Volcanic Gas Cloud Threatens Congo City

GOMA, Democratic Republic of Congo, January 21, 2002 (ENS) - The volcano Mount Nyiragongo erupted Thursday sending molten lava down the mountain in three tracks inundating the city of Goma on the shores of Lake Kivu. Today, the mountain has stopped erupting and the greatest danger is the release of clouds of carbon dioxide and methane.

With over 80 percent of Goma's buildings destroyed, at first the entire city of 500,000 was evacuated, most moving across the border to Gisenyi, Rwanda.

Today, most of the people displaced from Goma are returning, believing it to be safe, or concerned about damage to or theft of their property.

Unconfirmed reports indicate 45 people have died in the disaster. Officials fear others may perish from drinking the waters of Lake Kivu that have been poisoned by streams of lava and human wastes that could cause diseases such as cholera and dysentery.


Lava from Mount Nyiragongo covers the streets of Goma (Photos courtesy International Federation of Red Cross and Red Crescent
The Rwandan Minister of State for Local Affairs estimated that some 50,000 displaced persons remain in Rwanda. An estimated 50,000 to 100,000 displaced persons remain 24 kilometers (15 miles) northwest of Goma in and around Sake.

The United Nations Office for the Coordination of Humanitarian Affairs (OCHA) reports that the last groundshaking tremor from the volcano occurred early Sunday.

"The risk of a rapid release of carbon dioxide (CO2) and methane gas remains a major concern and potential threat to the population," OCHA warns. "Moreover, Lake Kivu contains large amounts of CO2 which could partially degas and build up an invisible carbon dioxide cloud which could, at times, fill the air, according to some experts."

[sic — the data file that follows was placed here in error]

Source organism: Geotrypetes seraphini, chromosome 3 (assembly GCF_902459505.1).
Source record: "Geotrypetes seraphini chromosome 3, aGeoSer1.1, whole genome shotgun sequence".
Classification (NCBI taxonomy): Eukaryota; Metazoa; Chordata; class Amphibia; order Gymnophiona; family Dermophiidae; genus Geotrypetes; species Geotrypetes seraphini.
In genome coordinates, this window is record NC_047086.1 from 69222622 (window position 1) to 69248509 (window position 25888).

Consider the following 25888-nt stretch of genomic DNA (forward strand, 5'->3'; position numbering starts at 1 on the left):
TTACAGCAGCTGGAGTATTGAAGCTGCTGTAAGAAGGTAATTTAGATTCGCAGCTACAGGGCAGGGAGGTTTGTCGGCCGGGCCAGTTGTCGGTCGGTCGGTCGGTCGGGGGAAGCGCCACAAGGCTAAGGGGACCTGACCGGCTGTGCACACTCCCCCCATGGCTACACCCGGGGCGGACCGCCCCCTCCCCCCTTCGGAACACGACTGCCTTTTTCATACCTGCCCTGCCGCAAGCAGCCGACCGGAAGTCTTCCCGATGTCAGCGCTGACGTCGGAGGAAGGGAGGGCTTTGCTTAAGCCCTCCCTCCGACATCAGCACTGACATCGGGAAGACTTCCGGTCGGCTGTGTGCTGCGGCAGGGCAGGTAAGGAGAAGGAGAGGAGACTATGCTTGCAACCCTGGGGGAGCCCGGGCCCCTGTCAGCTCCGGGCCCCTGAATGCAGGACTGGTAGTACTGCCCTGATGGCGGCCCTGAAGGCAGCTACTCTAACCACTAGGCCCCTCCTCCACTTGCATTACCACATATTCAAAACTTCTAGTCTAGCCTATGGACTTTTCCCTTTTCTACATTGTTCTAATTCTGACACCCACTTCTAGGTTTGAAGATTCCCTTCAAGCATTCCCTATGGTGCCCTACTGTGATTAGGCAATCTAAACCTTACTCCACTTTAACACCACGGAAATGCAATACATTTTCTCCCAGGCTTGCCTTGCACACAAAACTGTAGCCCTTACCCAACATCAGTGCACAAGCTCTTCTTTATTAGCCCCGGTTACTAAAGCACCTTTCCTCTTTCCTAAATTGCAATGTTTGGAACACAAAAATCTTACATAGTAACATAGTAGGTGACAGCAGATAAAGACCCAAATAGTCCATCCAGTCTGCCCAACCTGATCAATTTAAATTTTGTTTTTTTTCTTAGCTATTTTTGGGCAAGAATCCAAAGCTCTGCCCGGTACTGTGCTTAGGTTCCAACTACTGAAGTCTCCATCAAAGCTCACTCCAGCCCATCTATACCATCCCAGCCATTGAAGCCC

Small fires continue burning throughout Goma town, with smell of gas reported. At the Goma airport, buildings remain entirely intact, however the runway was partially covered. The Gisenyi airport in Rwanda is capable of accommodating small aircraft.


The Red Cross offers aid to thousands fleeing the molten lava.
The United Nations Children's Fund is rushing an additional 60 metric tons of emergency supplies to Rwanda and the Democratic Republic of Congo in an urgent effort to reach the hundreds of thousands of people, many of them children, displaced by the violent volcanic eruption and lava flow. Of the approximately 350,000 people affected by the volcano, 200,000 are children under the age of 15. Of those, some 100,000 are under the age of five.

An earlier 28 metric tons of emergency supplies, dispatched from the UNICEF warehouse in Kinshasa, arrived in Kigali on Saturday, and trucked for distribution to the towns of Gisenyi in Rwanda, and Goma and Bukavu in DRC.

Belgium, France and Germany have contributed a total of 3.6 million ($3.2 million) and the UK and Sweden a total of $4 million to the relief effort. The United States sent a planeload of 20,000 blankets; 20,000 jerry cans; water bladders and 5,000 dust masks plus $50,000 for the relief.

The government of Rwanda has established its own coordination office in Kigali, based at the Ministry of Gender. Sectoral commissions have been created, with the UN World Food Programme and the national Red Cross leading in food security; the World Health Organization and the Ministry of Health overseeing health issues; and UN High Commission for Refugees supervising matters related to shelter. CARE International is coordinating NGO activities in Kigali.

United Nations Secretary-General Kofi Annan assured the governments of the Democratic Republic of the Congo and Rwanda that he will put the assets of the United Nations to full use in assisting them in mitigating the consequences of this disaster.

One of Africa's most active volcanoes, Nyiragongo is associated with the East African Rift and is part of the Virunga Volcanic Chain. It is in the Congo's Virunga National Park, not far from the border with Rwanda. The most recent eruption of Mt. Nyiragongo was in 1977, when the lava flow covered 20 square kilometers, killed 2,000 people, and destroyed 400 houses.